east. elections are coming up in israel, in jordan, in egypt, iran and elsewhere. we're seeing in front of our eyes more violent change happening in syria. the reverberations of which are being felt on everyone of that country's borders. elsewhere from beirut to bahrain domestic politics is at a low boil ready to burst out in a way that can affect our interests in very fundamental ways. there are two problems at the far ends of the threat spectrum. the iran nuclear challenge on the one hand and the spread of al qaeda and affiliated terrorism on the other that will continue to dominate and lest we forget within a year of taking office both presidents obama and bush, his predecessor, were faced with previously unforeseen events that fundamentally challenged their middle east policies. 9/11 for president bush and the arab spring for president obama. so there's a lot on the agenda. today we're going to take a early look at what will be and what should be the foreign policy of a second obama administration in the middle east. now we at the washington institute, for us this is just the beginn
to witness the vote. the united states, israel and other western countries oppose this move by the palestines. palestinians. more than a dozen european countries are supporting this rez lug. the uk says it may vote yes pending a couple of conditions. the u.s. has supported a two-state resolution for palestinians and israelis. why do american officials oppose u.n. recognition? >> for the most part it won't give the palestinians what they want, which is an actual state. this vote is largely symbolic. it would have no effect on the palestinian sovereignty or borders or any of the things they're looking for. israel is vehemently opposed to this vote. it said it threatened to cut off aid to the palestinians, impose new checkpoints if they do so. what the u.s. is fearing here is that if this vote goes ahead, and we see that it's pretty much a guarantee that it will -- that the palestinians will be upgraded at the u.n., basically it's not going to lead to anything good on the ground. what the u.s. is afraid of is that it will lead to more violence if the palestinians don't see their state actually r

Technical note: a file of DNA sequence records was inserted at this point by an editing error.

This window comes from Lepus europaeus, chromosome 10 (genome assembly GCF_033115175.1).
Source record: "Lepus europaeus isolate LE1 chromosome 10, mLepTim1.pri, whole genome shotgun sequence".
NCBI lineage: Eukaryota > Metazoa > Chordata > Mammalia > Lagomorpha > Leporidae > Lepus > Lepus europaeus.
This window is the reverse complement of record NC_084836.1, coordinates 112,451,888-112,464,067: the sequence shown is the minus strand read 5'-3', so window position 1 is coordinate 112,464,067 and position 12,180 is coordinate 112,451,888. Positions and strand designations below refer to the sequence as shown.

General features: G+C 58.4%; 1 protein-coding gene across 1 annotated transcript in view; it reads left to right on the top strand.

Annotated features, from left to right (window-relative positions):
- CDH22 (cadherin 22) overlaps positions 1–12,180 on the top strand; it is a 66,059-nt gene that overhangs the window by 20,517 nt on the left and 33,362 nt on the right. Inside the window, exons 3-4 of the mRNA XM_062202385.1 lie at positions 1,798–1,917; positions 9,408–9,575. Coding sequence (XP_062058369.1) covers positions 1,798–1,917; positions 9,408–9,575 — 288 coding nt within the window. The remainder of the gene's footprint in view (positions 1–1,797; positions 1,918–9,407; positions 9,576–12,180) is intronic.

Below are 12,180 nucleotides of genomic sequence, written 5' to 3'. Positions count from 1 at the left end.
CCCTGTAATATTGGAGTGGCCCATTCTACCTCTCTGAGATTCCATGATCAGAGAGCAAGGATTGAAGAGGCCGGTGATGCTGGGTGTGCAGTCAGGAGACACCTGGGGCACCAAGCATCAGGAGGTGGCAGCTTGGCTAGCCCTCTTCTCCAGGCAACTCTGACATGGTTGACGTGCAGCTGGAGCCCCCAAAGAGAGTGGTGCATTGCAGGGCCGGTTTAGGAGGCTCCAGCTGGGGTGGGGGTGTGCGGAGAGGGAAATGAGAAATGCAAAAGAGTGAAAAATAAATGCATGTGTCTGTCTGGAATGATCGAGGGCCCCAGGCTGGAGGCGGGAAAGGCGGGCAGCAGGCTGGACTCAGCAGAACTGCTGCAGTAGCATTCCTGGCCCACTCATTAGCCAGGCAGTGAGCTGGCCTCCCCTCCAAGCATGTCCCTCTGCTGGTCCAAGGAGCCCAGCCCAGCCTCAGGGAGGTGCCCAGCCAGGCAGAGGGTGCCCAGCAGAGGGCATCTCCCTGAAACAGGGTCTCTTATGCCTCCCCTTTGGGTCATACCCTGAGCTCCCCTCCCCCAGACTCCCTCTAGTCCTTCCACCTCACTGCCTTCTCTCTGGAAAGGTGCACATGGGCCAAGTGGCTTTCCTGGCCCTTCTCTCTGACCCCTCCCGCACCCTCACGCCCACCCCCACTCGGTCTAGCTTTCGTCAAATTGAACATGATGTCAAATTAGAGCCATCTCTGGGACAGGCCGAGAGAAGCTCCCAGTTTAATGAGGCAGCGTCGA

and israel opposed the resolution. palestine, as an individual state, still does not exist. we are joined from washington. good morning. >> morning. >> this vote did not grant palestinians statehood. it was important to the u.s. and israel, they are both withdrawaling aid to the west bank. 138 countries in total backed the palestinians in this. what does this status grant them? >> well, the vote is really a global endorsement of the palestinian position, a palestinian state. it certainly bolsters abbas and the palestinian authority who were weakened. it gives the palestinians hope and a bit of dignity after so many decades of occupation that a state is possible. let's listen to president abass after the vote yesterday. >> translator: we did not come here seeking to delegitimize a state established years ago. that is israel. rather, we came to aform the legitimacy of a state that must now achieve independence, that is palestine. >> as you said, christine, it doesn't give the palestinians anything tangible. the u.s. feels this is a false sense of accomplishment. on the ground, things are go